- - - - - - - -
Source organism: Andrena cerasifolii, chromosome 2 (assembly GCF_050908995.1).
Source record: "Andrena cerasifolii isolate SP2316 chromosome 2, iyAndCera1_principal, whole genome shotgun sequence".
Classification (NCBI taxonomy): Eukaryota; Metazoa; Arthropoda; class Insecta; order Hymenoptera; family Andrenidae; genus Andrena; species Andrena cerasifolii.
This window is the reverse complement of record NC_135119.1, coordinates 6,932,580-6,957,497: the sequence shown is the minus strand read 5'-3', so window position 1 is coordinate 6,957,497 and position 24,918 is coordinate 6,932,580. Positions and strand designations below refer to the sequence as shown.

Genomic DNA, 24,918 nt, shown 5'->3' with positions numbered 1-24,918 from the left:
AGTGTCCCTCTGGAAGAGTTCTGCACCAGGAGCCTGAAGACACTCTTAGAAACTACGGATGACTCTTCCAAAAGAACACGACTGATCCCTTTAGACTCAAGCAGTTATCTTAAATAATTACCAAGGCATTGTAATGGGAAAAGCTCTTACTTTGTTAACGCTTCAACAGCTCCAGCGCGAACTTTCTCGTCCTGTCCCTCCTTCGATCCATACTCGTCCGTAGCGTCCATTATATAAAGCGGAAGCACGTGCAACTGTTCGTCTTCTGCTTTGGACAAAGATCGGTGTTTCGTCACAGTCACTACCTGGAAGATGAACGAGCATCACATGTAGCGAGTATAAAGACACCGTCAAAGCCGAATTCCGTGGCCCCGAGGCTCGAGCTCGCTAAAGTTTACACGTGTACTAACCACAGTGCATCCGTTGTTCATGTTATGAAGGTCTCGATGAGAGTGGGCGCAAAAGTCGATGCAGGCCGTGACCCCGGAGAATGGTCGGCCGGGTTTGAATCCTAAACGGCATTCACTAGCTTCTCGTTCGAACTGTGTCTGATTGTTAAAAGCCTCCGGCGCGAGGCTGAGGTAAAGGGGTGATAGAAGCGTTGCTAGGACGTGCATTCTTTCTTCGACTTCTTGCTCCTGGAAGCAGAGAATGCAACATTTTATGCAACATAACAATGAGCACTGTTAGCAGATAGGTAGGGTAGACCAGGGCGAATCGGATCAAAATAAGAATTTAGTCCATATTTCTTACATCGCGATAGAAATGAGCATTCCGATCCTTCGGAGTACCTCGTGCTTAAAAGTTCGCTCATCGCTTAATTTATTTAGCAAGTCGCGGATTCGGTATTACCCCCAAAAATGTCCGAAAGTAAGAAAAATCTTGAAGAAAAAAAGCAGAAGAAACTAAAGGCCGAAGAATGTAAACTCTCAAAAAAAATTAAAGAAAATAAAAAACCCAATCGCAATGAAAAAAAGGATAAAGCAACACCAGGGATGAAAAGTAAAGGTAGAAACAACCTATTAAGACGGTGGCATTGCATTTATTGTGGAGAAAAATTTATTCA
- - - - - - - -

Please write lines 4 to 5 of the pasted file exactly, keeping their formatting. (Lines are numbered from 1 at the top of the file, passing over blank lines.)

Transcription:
This window is the reverse complement of record NC_135119.1, coordinates 6,932,580-6,957,497: the sequence shown is the minus strand read 5'-3', so window position 1 is coordinate 6,957,497 and position 24,918 is coordinate 6,932,580. Positions and strand designations below refer to the sequence as shown.

Genomic DNA, 24,918 nt, shown 5'->3' with positions numbered 1-24,918 from the left: